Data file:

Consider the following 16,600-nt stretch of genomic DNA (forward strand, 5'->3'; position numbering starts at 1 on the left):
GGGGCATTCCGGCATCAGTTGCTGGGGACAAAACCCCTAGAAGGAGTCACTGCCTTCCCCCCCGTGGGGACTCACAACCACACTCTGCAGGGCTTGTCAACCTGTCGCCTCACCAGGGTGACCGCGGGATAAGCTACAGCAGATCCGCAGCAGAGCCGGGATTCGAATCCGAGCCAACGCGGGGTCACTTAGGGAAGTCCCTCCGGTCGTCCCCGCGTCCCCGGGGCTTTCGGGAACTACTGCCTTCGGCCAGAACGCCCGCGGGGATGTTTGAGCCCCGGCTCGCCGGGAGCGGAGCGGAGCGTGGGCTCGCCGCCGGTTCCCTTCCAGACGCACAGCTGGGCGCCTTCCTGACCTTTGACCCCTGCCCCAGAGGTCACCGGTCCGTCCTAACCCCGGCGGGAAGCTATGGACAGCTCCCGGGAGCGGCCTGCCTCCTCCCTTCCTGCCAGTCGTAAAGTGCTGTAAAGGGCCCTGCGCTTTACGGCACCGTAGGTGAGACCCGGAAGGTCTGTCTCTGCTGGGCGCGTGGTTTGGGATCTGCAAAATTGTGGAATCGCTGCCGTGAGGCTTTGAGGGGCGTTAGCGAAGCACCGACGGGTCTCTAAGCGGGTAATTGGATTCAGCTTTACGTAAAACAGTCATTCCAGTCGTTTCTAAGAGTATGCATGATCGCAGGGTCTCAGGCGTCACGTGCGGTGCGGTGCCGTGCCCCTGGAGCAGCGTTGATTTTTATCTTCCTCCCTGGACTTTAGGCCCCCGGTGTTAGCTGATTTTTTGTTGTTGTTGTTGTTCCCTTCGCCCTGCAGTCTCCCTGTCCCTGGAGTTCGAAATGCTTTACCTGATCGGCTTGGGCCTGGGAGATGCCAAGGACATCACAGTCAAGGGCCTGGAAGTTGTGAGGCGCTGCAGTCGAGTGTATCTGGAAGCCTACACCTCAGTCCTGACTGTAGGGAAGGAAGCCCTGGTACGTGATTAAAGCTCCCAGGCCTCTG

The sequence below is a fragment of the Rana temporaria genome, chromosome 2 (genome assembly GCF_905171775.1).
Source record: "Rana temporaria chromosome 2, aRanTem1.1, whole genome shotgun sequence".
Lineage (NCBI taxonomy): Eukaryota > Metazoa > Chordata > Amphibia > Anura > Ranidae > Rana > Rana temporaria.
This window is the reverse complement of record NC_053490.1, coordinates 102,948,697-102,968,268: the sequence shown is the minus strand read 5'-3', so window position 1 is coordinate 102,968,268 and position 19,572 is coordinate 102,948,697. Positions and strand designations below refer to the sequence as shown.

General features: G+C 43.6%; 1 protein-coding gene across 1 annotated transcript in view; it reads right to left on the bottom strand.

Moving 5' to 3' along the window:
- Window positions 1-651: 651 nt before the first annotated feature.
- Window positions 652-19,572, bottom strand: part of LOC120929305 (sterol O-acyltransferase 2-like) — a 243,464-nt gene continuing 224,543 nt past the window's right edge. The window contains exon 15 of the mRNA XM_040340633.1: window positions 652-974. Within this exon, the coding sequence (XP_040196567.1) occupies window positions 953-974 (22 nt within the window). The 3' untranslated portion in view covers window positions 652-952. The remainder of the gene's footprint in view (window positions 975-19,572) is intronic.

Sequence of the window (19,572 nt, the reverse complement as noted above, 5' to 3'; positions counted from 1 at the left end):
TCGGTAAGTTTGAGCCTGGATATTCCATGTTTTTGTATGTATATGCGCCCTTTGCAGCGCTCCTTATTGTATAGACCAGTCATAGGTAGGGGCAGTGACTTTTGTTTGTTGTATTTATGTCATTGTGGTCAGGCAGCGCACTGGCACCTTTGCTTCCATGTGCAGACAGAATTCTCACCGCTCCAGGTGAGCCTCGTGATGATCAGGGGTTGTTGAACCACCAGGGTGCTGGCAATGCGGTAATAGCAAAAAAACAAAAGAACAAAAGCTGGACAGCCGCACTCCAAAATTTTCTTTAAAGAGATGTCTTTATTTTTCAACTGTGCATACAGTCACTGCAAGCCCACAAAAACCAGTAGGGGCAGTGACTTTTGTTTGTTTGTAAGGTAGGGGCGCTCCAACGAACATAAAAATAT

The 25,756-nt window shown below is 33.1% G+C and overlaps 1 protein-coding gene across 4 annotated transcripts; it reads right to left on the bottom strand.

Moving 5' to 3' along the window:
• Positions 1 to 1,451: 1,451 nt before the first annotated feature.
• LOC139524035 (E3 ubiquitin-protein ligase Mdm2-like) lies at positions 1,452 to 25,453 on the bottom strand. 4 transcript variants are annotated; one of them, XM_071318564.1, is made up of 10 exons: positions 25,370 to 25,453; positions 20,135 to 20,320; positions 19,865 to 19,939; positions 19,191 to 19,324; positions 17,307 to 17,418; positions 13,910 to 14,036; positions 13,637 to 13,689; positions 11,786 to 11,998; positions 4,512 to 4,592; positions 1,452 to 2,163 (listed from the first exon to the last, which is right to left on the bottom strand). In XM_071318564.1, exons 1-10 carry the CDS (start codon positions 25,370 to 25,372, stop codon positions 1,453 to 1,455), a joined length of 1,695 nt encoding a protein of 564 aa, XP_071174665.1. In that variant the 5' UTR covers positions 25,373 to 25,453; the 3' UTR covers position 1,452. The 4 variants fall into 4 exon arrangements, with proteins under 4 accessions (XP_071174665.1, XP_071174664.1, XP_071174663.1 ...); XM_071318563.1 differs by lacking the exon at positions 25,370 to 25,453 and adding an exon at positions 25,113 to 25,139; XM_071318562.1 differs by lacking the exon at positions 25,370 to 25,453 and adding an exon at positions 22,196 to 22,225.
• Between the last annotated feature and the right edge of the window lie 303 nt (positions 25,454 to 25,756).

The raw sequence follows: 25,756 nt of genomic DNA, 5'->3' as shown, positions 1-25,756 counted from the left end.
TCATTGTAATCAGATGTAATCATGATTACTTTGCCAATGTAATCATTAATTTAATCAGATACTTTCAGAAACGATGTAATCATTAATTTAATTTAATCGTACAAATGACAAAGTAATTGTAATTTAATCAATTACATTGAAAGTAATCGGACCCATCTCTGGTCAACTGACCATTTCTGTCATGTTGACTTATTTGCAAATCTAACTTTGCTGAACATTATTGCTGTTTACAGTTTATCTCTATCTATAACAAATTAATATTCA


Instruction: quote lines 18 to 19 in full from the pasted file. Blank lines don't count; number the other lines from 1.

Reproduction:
The raw sequence follows: 25,756 nt of genomic DNA, 5'->3' as shown, positions 1-25,756 counted from the left end.
TCATTGTAATCAGATGTAATCATGATTACTTTGCCAATGTAATCATTAATTTAATCAGATACTTTCAGAAACGATGTAATCATTAATTTAATTTAATCGTACAAATGACAAAGTAATTGTAATTTAATCAATTACATTGAAAGTAATCGGACCCATCTCTGGTCAACTGACCATTTCTGTCATGTTGACTTATTTGCAAATCTAACTTTGCTGAACATTATTGCTGTTTACAGTTTATCTCTATCTATAACAAATTAATATTCA